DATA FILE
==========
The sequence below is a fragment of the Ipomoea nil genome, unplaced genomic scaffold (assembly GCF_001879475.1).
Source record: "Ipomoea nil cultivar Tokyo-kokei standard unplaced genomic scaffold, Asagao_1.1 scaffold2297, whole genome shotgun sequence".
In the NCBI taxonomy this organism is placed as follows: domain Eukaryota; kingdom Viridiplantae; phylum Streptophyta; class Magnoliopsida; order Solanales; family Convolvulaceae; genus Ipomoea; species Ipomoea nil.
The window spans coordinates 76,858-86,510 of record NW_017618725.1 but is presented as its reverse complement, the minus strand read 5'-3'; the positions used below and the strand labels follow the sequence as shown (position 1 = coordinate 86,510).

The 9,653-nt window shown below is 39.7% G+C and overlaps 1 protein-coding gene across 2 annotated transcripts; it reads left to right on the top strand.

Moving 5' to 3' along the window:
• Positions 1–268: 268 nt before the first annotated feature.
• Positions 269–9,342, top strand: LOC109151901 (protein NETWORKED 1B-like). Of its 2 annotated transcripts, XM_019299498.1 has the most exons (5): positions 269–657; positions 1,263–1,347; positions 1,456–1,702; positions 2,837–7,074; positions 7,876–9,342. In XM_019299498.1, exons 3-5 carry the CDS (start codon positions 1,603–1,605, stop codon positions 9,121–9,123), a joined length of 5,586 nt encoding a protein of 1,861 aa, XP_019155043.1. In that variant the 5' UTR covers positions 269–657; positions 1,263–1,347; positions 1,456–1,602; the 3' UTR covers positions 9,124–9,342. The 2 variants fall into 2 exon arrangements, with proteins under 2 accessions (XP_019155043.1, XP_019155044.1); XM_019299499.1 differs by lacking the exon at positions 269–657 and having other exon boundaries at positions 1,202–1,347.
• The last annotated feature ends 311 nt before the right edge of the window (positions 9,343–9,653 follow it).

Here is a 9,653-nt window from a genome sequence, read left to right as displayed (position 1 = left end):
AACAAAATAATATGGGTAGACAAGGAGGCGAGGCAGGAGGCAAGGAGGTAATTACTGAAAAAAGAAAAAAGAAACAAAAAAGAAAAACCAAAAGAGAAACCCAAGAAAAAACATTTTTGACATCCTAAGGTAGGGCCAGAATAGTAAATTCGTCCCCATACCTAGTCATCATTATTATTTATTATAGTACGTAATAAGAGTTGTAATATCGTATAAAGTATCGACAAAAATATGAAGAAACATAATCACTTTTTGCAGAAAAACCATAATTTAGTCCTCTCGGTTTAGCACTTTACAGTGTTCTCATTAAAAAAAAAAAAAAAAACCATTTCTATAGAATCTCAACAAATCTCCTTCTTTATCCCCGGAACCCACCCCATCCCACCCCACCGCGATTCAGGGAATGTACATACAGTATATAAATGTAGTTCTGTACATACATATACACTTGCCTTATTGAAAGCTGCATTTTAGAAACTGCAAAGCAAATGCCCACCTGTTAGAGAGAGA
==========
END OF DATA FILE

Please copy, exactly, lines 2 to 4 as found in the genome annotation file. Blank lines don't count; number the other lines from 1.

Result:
Source record: "Ipomoea nil cultivar Tokyo-kokei standard unplaced genomic scaffold, Asagao_1.1 scaffold2297, whole genome shotgun sequence".
In the NCBI taxonomy this organism is placed as follows: domain Eukaryota; kingdom Viridiplantae; phylum Streptophyta; class Magnoliopsida; order Solanales; family Convolvulaceae; genus Ipomoea; species Ipomoea nil.
The window spans coordinates 76,858-86,510 of record NW_017618725.1 but is presented as its reverse complement, the minus strand read 5'-3'; the positions used below and the strand labels follow the sequence as shown (position 1 = coordinate 86,510).